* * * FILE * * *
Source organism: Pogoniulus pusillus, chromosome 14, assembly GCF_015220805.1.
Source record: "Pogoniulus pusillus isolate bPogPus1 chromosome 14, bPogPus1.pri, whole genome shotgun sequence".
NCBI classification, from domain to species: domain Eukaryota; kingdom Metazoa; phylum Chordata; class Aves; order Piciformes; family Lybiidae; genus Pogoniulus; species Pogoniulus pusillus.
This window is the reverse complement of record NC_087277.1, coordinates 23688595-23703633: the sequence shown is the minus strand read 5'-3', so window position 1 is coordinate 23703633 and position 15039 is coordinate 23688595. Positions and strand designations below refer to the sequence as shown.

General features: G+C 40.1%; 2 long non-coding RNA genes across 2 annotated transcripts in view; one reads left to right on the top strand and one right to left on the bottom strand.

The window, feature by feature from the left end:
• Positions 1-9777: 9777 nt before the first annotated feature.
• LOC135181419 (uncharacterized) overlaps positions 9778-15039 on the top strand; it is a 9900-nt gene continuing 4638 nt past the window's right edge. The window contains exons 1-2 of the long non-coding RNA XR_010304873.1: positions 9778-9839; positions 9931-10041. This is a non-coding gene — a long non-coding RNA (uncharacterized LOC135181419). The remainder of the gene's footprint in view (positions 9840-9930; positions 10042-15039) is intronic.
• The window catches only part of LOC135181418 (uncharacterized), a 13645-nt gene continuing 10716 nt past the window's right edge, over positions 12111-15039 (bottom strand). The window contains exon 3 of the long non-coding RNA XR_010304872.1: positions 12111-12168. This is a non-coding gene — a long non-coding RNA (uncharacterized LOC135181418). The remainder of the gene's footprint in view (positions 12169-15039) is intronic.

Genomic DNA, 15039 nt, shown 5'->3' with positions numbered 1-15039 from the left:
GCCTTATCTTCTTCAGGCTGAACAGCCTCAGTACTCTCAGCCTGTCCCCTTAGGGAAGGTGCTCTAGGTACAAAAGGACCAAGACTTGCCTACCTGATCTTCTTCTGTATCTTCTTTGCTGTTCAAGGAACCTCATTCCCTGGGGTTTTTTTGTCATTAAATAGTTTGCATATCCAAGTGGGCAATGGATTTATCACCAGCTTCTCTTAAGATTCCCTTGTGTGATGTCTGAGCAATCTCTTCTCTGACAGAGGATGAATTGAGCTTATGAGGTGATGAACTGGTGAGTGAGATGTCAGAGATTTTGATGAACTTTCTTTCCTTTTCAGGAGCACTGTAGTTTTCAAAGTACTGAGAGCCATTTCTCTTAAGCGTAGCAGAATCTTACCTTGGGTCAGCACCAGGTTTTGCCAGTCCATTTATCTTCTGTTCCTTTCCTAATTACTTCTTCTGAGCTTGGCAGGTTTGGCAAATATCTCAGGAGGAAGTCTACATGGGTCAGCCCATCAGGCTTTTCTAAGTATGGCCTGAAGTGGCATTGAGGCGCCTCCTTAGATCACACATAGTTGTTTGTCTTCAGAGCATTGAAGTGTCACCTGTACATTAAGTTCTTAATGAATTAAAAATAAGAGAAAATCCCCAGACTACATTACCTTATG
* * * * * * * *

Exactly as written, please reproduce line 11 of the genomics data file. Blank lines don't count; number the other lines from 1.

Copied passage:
GCCTTATCTTCTTCAGGCTGAACAGCCTCAGTACTCTCAGCCTGTCCCCTTAGGGAAGGTGCTCTAGGTACAAAAGGACCAAGACTTGCCTACCTGATCTTCTTCTGTATCTTCTTTGCTGTTCAAGGAACCTCATTCCCTGGGGTTTTTTTGTCATTAAATAGTTTGCATATCCAAGTGGGCAATGGATTTATCACCAGCTTCTCTTAAGATTCCCTTGTGTGATGTCTGAGCAATCTCTTCTCTGACAGAGGATGAATTGAGCTTATGAGGTGATGAACTGGTGAGTGAGATGTCAGAGATTTTGATGAACTTTCTTTCCTTTTCAGGAGCACTGTAGTTTTCAAAGTACTGAGAGCCATTTCTCTTAAGCGTAGCAGAATCTTACCTTGGGTCAGCACCAGGTTTTGCCAGTCCATTTATCTTCTGTTCCTTTCCTAATTACTTCTTCTGAGCTTGGCAGGTTTGGCAAATATCTCAGGAGGAAGTCTACATGGGTCAGCCCATCAGGCTTTTCTAAGTATGGCCTGAAGTGGCATTGAGGCGCCTCCTTAGATCACACATAGTTGTTTGTCTTCAGAGCATTGAAGTGTCACCTGTACATTAAGTTCTTAATGAATTAAAAATAAGAGAAAATCCCCAGACTACATTACCTTATG